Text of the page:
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DoE says, LED lighting will mushroom

DoE says, LED lighting will mushroom

The commercial and residential sectors have the largest energy savings potential for a switch to LED lighting, says the DoE in a recent report on the "Energy Savings Potential of Solid-State Lighting in General Illumination Applications."

These sectors contribute 37 and 34%, respectively, annually to the energy savings from use of LEDs projected out to the year 2030. The outdoor stationary sector contributes another 25% and the industrial sector 4%.

This DOE report forecasts the energy savings potential of light-emitting diode (LED) white-light sources compared to conventional white-light sources (i.e., incandescent, halogen, fluorescent, and high intensity discharge). DoE statisticians used an econometric model of the U.S. lighting market through the year 2030 to come up with their conclusions. The report compares the annual lighting energy consumption under a scenario considering the growing market presence of LEDs to energy consumption under a baseline scenario, which hypothesizes no additional market penetration of LEDs in general illumination applications.

The reason the DoE came to the conclusion it did about the residential sector is that the residential installed lighting stock is dominated by incandescent lamps, which provide ample room for improvement. The outdoor stationary and industrial sectors have relatively low energy savings potential because their higher average efficacies will make it more difficult for LED sources to penetrate, DoE says. For example, the outdoor stationary sector already has energy-efficient sources such as high-pressure sodium, so DoE figures it can only save about 25% by 2030 compared to its baseline.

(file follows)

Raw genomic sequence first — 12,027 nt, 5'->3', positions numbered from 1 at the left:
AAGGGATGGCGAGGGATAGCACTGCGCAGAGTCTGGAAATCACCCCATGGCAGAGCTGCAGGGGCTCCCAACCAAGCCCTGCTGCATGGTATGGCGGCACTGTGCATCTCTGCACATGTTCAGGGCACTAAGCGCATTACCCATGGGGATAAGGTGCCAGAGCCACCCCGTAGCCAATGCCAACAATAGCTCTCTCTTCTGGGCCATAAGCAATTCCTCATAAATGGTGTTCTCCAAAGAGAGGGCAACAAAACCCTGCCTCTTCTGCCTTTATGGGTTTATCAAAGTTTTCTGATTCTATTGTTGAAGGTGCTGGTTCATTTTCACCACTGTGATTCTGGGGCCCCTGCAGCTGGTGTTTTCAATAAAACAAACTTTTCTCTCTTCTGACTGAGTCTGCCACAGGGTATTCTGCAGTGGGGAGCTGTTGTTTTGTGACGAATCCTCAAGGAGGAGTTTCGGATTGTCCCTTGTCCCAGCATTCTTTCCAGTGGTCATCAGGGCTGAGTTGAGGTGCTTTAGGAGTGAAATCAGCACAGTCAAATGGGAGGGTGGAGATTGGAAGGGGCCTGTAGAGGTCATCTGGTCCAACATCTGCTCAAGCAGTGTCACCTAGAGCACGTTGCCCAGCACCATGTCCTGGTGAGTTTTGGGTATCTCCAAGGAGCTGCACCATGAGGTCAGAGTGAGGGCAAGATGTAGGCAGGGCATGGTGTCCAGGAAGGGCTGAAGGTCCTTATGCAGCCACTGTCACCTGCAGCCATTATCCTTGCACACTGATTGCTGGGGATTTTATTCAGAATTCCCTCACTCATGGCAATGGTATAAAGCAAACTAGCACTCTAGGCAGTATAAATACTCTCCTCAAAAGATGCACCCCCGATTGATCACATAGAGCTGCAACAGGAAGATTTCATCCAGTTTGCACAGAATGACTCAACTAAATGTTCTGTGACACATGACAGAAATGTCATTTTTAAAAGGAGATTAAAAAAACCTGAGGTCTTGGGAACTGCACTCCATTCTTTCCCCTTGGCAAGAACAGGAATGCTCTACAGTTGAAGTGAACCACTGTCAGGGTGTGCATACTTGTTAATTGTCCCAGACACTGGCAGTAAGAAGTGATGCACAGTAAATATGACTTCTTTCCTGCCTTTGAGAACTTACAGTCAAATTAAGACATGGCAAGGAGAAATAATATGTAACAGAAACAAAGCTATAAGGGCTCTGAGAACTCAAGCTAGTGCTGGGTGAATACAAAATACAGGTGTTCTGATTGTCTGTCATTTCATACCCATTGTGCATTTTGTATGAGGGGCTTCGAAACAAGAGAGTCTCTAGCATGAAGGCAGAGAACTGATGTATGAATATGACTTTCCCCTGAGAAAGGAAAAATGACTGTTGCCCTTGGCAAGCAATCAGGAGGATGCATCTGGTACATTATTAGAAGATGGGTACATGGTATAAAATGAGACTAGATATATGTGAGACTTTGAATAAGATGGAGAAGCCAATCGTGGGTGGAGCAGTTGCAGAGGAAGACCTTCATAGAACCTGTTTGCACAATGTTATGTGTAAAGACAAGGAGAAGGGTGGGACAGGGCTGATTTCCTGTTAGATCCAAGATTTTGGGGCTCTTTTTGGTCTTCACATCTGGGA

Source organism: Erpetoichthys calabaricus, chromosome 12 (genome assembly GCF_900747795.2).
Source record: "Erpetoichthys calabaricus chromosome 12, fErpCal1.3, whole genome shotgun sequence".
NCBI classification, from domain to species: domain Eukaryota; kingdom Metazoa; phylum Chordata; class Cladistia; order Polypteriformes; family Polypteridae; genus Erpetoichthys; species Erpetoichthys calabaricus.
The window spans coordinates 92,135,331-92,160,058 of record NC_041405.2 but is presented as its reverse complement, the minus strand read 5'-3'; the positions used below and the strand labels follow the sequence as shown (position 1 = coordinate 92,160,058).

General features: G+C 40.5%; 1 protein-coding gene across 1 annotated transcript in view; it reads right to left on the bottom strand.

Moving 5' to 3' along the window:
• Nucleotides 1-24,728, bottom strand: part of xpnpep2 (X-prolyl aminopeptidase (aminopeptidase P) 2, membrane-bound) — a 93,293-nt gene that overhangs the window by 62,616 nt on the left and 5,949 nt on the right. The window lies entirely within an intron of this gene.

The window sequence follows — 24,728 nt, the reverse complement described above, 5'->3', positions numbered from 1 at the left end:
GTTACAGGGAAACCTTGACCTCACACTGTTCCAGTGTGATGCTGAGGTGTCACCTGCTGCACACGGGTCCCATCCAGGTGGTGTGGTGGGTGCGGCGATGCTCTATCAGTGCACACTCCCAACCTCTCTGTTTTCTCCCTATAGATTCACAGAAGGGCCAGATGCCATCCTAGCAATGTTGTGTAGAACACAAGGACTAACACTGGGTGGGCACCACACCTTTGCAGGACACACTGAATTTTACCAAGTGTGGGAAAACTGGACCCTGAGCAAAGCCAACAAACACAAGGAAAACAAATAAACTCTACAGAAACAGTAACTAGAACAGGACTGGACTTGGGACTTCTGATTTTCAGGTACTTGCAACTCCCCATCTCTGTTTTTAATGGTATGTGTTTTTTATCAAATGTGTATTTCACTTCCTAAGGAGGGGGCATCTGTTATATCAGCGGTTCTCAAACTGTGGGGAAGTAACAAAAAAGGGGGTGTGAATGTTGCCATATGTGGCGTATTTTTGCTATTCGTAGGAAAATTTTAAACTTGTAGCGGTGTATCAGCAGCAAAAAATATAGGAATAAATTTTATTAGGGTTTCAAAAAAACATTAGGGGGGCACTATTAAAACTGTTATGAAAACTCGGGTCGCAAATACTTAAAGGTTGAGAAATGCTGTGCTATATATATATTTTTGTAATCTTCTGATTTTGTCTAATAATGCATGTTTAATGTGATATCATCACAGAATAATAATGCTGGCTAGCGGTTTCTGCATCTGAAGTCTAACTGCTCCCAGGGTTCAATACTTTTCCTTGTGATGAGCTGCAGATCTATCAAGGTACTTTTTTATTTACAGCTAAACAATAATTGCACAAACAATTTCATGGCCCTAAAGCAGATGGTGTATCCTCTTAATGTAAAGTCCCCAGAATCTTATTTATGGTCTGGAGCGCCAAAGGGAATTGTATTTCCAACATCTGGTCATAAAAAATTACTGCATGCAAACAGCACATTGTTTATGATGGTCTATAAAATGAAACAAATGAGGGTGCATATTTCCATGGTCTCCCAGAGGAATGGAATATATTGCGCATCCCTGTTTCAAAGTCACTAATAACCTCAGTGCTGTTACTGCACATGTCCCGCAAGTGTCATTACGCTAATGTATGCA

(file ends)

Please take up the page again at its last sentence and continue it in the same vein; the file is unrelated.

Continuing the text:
Still, says DoE, its energy savings forecast can only be realized through substantial improvements in price, efficacy, and operating life of LED lighting products. If these improvements are met, the economics will drive increasing LED market share through the end of the analysis period and beyond.

The full report is free and available here: http://apps1.eere.energy.gov/buildings/publications/pdfs/ssl/ssl_energy-savings-report_jan-2012.pdf

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